I was born in 1965. When I was a very small child, my Dad worked on one of the first computers in the state. He took me to see it. It filled an entire room and was programmed with punch cards. My non-smart phone probably has more memory than that behemoth did. My Dad used to bring me punch cards home to play with.
I didn’t see anything like a modern PC until I was a senior in high school. Our high school got a couple and put them in the library. There were no classes to teach you to use them, and it was hard to get time on them. I didn’t try. I was busy enough as it was, and I didn’t have time to fight for limited time on a machine I didn’t know how to use.
College wasn’t much more computer friendly. Students did not yet have personal computers, as they remained too expensive for personal use. There was a computer lab with banks of the things that were used by people taking computer classes. The only available classes were for programing and already outdated computer languages such as BASIC, and FORTRAN. There were no classes at the time that simply taught one how to use a computer. It was the mid-1980’s, and while the internet was being born, it was still a realm for academia. Neither I, nor anyone I knew, had ever been on the internet. It didn’t really become mainstream until the 90’s.
In 1989 I first put my hands on a computer. I was working at a theatre in Syracuse, and my boss had a PC in her office that she encouraged her employees to learn to use. No internet yet, but I ran into my first word processing program, and taught myself to use it. It wasn’t easy. When you are 24 before you first get to use a computer, and there is no internet or Google to answer your questions, it’s difficult to learn to use any sort of program.
Around 1995, my fiancé and I got our first personal computer. It was a hand-me-down from Brian’s parents. They had switched up to a better machine, and were kind enough to let us have the old one. By this time, more and more people were getting personal computers, but they were still outrageously expensive. The average price for a computer was around 3,000 bucks. Far more that we could have afforded. Our first computer had 4 bytes of RAM. Yeah, you read that correctly. I did not forget to add an “M,” there wasn’t one. Bytes. Not Megabytes, and Gigs were a pipe dream at that time. It was enough to get us online to check email, but if we tried to access a website, the entire system would crash. My fiancé had majored in computer science at college, and between his know-how, and my sister-in-law’s spare parts, he upgraded the computer enough that we could go on the internet. It was fun, but it wasn’t the information superhighway that it is now. Google wouldn’t become a thing for two more years. If you wanted to view a website, you kinda had to know where it was already.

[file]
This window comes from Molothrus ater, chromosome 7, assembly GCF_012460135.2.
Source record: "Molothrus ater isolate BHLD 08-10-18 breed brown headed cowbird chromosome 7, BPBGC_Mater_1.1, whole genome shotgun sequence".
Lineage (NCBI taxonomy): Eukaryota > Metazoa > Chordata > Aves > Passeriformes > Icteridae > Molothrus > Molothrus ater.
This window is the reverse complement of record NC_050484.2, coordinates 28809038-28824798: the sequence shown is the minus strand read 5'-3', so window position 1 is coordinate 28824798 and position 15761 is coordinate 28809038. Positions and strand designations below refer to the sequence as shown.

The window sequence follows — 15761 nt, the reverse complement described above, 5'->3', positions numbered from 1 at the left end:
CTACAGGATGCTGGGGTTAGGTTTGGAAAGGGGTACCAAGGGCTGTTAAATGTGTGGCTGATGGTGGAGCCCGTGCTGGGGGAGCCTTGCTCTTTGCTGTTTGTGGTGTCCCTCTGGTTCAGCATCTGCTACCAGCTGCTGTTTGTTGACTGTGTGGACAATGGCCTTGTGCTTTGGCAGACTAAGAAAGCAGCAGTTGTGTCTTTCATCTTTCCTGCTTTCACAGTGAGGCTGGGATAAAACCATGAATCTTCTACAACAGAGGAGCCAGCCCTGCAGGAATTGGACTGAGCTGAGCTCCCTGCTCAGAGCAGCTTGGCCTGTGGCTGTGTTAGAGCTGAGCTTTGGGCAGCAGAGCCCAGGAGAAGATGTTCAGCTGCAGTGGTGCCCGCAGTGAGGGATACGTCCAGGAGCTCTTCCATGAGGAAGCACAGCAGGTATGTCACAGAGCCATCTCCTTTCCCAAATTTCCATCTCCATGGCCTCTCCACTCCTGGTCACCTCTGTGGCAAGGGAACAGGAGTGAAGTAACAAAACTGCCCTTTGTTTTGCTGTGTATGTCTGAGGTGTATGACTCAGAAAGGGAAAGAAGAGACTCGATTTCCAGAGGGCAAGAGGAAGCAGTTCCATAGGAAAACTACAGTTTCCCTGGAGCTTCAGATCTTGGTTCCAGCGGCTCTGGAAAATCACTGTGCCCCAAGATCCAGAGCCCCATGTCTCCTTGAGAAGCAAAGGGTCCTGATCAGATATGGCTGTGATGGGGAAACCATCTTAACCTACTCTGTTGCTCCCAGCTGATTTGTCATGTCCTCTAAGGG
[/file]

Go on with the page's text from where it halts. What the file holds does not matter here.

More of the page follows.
So what is the point of this history of computers in my life?
I have learned a great deal about computers during my lifetime. I’ve taught myself to use programs like Word, Paint Shop Pro, and FrontPage. Brian has taught me a lot about computers. I can swap out a hard drive, and remove viruses. For being 49 years old, I am pretty computer savvy.
Computer programs still occasionally make me want to tear my hair out.
My children’s book, Leonardo Da Bunni, is in the process of being published through CreateSpace. I was smart this time. I picked my trim size, font size, etc., and wrote the book in the format I planned to use. I had already taught myself about page breaks and linking or unlinking sections when I formatted my mother’s book for her. When I uploaded the book for the first time, I had some picture DPI issues, but no formatting errors. Sometime during the editing process, I had a few minor issues to fix.
That’s when I lost page 58.
I’m not talking about the page numbers that I inserted, I’m saying that my word document did not have a page 58 at all. The tab that tells you the page you are on skipped from 57 to 59. 58 didn’t exist, so when I uploaded it to Createspace, they added a blank page with no border, no formatting, no nothing.
Because I did not grow up knowing about computers, because I taught myself the basics of Word, and learned new things as I needed them, I had no idea what to do.
I tried shouting at Word that there was too a page 58, but it didn’t believe me. Google was no help. Try searching “missing page in Word” and you’ll get a lot of information about inserting page numbers and sections, which was not the problem.
It took countless hours and thousands of lives, but I fixed the problem. Ok, I am exaggerating. It took about 30 minutes of hair-pulling-out fun. I fixed it, I’m not even sure how. It involved moving words and then trying to put them back in place without making page 58 disappear again. The new file was uploaded, and Leo should go live tomorrow.
I’m proud of all I’ve learned about computers during my life. The knowledge didn’t come easy, and a lot of my self-taught lessons have holes in them. Some days, there is no such thing as user friendly.